So it was a nice day and David had been asking, “Daddy, when are we going to go out in a boat?”
I still had some work to do, but figured “what he heck – let’s go fishing!”
So of we went to the club and discovered only about two other people around. Got the rods set up (just in case David wanted to hold one) and paddled out.
It was funny to see David a bit startled at first when he first stepped into the boat – he wasn’t expecting the boat to move a little. But he bravely carried on, set up his “lunch bag” with our treats beside him, and sat down.
It’s been a while since I’ve been in a rowboat myself – so after discovering once again my right shoulder is stronger than my left shoulder, compensating, we made a straight line for the middle of the small lake and then to the east end as the breeze that was blowing seemed to be coming from the east – made for some nice drifting back.
David just loved it! You can tell by his smile (the pics are clickable – you can see larger images if you click on them – use your back button on your browser to return):
I had brought along my 7’9 Sage 2 wt for David to hold if he wanted – but he was more interested at the time in enjoying the sailing. I had my own rod – and used it – but didn’t really do much serious fishing as this was the first time I’ve fly fished from a such a small watercraft with someone else in the boat – and I was more interested in sharing David’s happiness about simply being out in a boat. He had been looking forward to it ever since his life preserver had been purchased.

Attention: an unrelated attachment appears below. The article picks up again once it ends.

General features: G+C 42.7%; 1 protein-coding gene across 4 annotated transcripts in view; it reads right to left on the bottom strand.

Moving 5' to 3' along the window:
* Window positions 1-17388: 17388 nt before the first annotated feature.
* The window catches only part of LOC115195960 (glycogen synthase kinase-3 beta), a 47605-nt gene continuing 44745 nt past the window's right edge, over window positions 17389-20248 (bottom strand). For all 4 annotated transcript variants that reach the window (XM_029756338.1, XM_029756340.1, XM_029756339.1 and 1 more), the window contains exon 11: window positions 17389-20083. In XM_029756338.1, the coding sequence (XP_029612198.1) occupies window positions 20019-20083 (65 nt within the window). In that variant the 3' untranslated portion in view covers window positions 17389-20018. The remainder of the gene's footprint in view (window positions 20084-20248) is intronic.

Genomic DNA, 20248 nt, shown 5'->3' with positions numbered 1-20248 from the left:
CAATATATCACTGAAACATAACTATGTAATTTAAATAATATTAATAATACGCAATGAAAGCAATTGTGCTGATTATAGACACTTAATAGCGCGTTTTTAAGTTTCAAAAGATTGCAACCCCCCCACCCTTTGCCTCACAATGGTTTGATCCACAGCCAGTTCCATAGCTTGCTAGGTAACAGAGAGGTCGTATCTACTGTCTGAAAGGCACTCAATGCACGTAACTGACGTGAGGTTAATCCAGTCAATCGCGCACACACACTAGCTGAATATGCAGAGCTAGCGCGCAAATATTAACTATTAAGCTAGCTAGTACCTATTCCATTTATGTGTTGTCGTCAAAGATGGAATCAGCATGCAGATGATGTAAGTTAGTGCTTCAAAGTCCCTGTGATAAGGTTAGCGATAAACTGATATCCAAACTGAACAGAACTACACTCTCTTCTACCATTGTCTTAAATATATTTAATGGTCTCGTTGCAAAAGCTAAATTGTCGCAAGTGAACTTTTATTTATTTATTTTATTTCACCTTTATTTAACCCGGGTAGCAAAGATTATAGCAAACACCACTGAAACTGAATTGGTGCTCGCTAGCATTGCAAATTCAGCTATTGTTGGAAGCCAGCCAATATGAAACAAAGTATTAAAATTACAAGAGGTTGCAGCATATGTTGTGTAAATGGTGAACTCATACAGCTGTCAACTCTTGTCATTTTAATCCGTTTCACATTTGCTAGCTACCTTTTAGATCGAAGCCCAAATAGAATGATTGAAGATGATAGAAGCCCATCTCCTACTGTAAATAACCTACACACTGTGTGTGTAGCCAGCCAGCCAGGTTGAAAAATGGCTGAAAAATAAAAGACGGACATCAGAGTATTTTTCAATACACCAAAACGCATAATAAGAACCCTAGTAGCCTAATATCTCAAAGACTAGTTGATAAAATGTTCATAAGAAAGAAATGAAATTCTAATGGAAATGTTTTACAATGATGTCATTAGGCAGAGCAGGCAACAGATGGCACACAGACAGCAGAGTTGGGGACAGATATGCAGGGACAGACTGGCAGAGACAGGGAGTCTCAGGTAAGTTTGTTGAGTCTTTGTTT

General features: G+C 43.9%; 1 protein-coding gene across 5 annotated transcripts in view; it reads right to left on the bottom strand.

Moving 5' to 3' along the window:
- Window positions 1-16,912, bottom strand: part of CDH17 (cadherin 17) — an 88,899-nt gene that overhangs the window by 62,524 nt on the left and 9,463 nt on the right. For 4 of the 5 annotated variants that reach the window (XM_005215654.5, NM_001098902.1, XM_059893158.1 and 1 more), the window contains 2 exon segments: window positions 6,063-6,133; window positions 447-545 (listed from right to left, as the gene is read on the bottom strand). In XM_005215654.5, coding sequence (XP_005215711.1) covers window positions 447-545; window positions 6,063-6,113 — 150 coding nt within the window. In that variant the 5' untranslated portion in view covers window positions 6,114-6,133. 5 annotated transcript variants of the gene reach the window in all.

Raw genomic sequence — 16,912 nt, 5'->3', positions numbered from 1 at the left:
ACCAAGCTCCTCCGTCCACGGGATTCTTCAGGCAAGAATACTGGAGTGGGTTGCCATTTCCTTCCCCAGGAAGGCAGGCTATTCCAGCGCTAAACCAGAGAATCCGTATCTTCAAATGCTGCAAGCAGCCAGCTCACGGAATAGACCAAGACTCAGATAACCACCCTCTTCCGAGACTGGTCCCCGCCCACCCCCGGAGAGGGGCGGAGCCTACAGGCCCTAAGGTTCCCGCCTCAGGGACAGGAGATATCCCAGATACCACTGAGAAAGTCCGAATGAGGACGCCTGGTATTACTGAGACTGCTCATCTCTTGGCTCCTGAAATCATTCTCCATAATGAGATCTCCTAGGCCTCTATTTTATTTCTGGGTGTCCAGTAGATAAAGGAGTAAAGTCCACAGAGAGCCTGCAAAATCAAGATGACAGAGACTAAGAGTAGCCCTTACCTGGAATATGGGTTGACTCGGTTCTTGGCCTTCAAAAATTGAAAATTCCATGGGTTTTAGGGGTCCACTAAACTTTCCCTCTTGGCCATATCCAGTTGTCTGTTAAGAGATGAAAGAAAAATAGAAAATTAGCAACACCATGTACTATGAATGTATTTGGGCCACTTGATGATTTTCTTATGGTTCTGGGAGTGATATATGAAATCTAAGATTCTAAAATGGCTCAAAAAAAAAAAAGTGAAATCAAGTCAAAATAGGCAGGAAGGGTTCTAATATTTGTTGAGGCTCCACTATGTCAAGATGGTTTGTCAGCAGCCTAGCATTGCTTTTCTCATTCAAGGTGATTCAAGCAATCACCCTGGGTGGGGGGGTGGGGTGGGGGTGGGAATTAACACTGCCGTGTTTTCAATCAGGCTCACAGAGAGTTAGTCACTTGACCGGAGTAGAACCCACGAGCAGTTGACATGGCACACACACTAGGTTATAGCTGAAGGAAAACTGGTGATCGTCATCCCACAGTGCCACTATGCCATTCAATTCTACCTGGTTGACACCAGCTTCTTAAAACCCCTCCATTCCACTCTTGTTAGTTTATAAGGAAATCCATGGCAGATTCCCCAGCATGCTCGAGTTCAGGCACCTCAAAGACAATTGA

Eventually, we did come back to shore, and I spent a few minutes fly fishing from the dock. By that time, the temperature had dropped quite quickly – although there were some hatches on – and the odd fish hitting the surface – nothing much was going on.
In fact, others who had been there all day had told me that the fishing had been very tough.
I tied on a Wooly Bugger, had a few casts – but nothing. Then, an interesting thing occurred: I was very slowly stripping line, when I thought I should just let the wooly bugger sink deeper, and watch it’s action as it sank – when a fish hit it. I didn’t have more than 10′ of line out in the water plus the leader.
It was a nice rainbow! David was very excited to discover a fish was on the end of the line – as was I, of course. While playing the fish, I fumbled around for my camera – this fish simply did not want to be brought to hand at all and put up a great fight.
Finally got the fish close enough to the dock that I could kneel down and pull it up, removed the hook, and managed a quick picture before releasing it:
I had second thoughts about keeping it for breakfast – but decided that I’ll do that another time.
David ended up having a great time even though he didn’t catch anything. He didn’t seem to care much, and enjoyed the holistic experience. I did manage to get him trying out some fly casting – but we’ll leave that for another blog post.
And perhaps tomorrow, David and I will make it out again!